Being a college president and student of history, my thoughts turn to the history of higher education in America whenever we are about to mark an occasion like Constitution Day, which occurs every year on September 17.
The American Revolution inspired a flurry of college-building in the 1780s and 1790s. My own college was formally chartered by the state of Maryland in 1784. This charter was a name-change for an already existing institution: King William's School, a free school founded under British colonial rule in 1696. St. John's College is thus the third-oldest institution of higher learning in the nation.
It is not surprising that the newly independent state of Maryland would want to change the title of an institution named after an English king, but King William's School had in fact already acquired a number of peculiarly American characteristics. It was supported by taxes and accessible to those of lesser means, and it sought to provide students with a firm educational grounding on which to build their future lives: language skills through the study of Latin, Greek, and English, calculating and mechanical skills through the study of mathematics and science, and a grasp of history and culture through the study of the classic texts of the western tradition.
With the coming of the American Revolution, however, the nation’s colleges took on added responsibility: preparing the young for mature citizenship in the new republic. Even before the end of the Revolution, General Rufus Putnam — who went on to found Muskingum Academy, the predecessor of Ohio's Marietta College — told General George Washington that future schools would "raise and educate our children to serve and honor the nation for which their fathers fought." And Washington College in Maryland, the first in the nation to be chartered after the Revolution, was dedicated from the outset to the training of responsible citizens.
But it was Thomas Jefferson who probably set the tone for colleges formed in the last two decades of the 18th century with his "Bill for the More General Diffusion of Knowledge" of 1779, which inspired educators and legislators throughout the former colonies. Recognizing that even a democratically elected government was susceptible to harm from ambitious men, Jefferson set up education as the bulwark against anyone attaining absolute power:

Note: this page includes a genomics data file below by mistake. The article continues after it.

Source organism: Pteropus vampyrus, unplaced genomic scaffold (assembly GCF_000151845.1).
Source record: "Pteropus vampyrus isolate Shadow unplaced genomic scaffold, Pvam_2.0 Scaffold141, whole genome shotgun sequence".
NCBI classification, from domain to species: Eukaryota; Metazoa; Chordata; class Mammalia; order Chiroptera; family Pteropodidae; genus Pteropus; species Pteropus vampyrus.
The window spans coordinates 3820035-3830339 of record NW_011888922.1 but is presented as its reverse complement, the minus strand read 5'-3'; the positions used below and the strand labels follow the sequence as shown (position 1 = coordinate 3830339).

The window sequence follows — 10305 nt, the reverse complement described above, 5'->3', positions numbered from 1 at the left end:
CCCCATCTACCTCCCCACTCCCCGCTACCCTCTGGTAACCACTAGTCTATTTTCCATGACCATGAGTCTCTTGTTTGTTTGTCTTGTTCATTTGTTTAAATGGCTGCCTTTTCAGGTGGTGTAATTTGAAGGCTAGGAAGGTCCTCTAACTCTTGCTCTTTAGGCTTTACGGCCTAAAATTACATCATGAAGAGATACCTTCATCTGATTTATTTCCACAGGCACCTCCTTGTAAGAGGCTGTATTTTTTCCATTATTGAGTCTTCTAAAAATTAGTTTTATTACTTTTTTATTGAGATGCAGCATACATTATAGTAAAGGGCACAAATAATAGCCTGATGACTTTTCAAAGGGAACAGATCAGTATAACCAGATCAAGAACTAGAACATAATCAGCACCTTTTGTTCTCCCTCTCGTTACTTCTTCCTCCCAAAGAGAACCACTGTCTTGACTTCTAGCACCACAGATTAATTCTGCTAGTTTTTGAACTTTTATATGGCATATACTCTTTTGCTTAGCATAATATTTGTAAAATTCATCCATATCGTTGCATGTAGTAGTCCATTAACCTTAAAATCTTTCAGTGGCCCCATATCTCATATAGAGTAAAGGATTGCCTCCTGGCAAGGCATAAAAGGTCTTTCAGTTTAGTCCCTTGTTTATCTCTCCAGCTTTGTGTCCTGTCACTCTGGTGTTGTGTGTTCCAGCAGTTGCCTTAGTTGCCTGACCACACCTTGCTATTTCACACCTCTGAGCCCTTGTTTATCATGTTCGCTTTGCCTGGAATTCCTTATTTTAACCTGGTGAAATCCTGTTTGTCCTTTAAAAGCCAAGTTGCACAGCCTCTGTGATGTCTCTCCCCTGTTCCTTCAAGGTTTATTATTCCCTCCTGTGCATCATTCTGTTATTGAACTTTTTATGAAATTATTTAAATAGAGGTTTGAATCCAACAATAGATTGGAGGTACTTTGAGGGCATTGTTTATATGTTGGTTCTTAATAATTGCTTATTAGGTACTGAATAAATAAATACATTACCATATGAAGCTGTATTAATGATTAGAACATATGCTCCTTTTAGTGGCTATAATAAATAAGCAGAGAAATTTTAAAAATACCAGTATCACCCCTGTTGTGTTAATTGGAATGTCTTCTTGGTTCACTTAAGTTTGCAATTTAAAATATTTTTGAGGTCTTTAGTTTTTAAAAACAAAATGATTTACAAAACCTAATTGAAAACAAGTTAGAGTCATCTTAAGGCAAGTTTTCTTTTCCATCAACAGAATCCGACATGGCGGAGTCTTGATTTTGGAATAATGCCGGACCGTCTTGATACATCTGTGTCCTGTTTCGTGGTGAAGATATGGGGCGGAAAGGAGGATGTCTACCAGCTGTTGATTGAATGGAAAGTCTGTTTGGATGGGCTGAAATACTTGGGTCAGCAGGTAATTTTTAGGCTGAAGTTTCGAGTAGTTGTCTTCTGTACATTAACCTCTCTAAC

It is believed that the most effectual means of preventing this would be, to illuminate, as far as practicable, the minds of the people at large, and more especially to give them knowledge of those facts, which history exhibiteth, that, possessed thereby of the experience of other ages and countries, they may be enabled to know ambition under all its shapes, and prompted to exert their natural powers to defeat its purposes.
It followed that Americans must be educated in the foundations of the Republic and in the principles of political, religious, and economic freedom. They must develop the personal freedom to judge whether the government they elect is respecting the foundational principles. And most of all, Americans must have the freedom of thought to question the very foundations and principles — and change them if they are ever to be found wanting.
There is here an all-American paradox that today’s colleges ought to embrace: they should help students understand the foundations of free government that enable us to pursue the happiness we choose for ourselves; but they should also help students learn to freely question those foundations in order to improve them if necessary, for the benefit of the people. Seen in the light of these principles, today’s colleges should be the defenders of our democratic republic, the guardians of its liberty, and the transmitters of the revolutionary spirit.
My own college is a good example. In an address to the class of 1796, St. John’s first president, John McDowell, told the graduates that the principle end of education is "to direct the powers of the mind in unfolding themselves, and to assist them in gaining throughout bent and force." But he added that a college had another responsibility: "As we live in a country, where the law ought to govern, and where every citizen is directly or indirectly a legislator, the principles of law and government ought to be well understood." And he closed by admonishing the graduates to continue building upon the foundation laid during their time at the college, an effort "which will render you eminently useful to your country and enable you on all occasions to promote its real interest and happiness."
The celebration of Constitution Day reminds us of the freedoms guaranteed by the Constitution. Those of us in higher education should mark this day with special appreciation, for education in the arts of freedom is our happy duty and our public trust.
Christopher B. Nelson is president of St. John's College, in Annapolis.